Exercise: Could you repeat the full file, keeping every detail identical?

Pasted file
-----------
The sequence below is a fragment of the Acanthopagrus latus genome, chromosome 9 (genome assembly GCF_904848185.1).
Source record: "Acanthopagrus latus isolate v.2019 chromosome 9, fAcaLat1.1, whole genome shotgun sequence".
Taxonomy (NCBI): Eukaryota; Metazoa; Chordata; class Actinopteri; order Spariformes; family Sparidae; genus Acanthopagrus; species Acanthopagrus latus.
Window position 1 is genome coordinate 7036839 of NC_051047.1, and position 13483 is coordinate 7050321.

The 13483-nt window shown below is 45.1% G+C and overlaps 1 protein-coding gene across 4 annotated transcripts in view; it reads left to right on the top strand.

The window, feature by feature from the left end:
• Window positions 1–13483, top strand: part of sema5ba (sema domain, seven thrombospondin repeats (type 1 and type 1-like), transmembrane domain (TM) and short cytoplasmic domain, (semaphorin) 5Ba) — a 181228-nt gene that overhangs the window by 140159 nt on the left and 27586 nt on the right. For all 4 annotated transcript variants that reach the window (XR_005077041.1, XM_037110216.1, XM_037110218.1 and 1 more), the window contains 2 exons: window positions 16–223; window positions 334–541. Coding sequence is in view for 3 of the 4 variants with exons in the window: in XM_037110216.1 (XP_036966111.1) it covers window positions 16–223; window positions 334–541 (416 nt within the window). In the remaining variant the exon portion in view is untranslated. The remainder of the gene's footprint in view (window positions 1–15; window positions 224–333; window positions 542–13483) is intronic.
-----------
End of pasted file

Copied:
The sequence below is a fragment of the Acanthopagrus latus genome, chromosome 9 (genome assembly GCF_904848185.1).
Source record: "Acanthopagrus latus isolate v.2019 chromosome 9, fAcaLat1.1, whole genome shotgun sequence".
Taxonomy (NCBI): Eukaryota; Metazoa; Chordata; class Actinopteri; order Spariformes; family Sparidae; genus Acanthopagrus; species Acanthopagrus latus.
Window position 1 is genome coordinate 7036839 of NC_051047.1, and position 13483 is coordinate 7050321.

The 13483-nt window shown below is 45.1% G+C and overlaps 1 protein-coding gene across 4 annotated transcripts in view; it reads left to right on the top strand.

The window, feature by feature from the left end:
• Window positions 1–13483, top strand: part of sema5ba (sema domain, seven thrombospondin repeats (type 1 and type 1-like), transmembrane domain (TM) and short cytoplasmic domain, (semaphorin) 5Ba) — a 181228-nt gene that overhangs the window by 140159 nt on the left and 27586 nt on the right. For all 4 annotated transcript variants that reach the window (XR_005077041.1, XM_037110216.1, XM_037110218.1 and 1 more), the window contains 2 exons: window positions 16–223; window positions 334–541. Coding sequence is in view for 3 of the 4 variants with exons in the window: in XM_037110216.1 (XP_036966111.1) it covers window positions 16–223; window positions 334–541 (416 nt within the window). In the remaining variant the exon portion in view is untranslated. The remainder of the gene's footprint in view (window positions 1–15; window positions 224–333; window positions 542–13483) is intronic.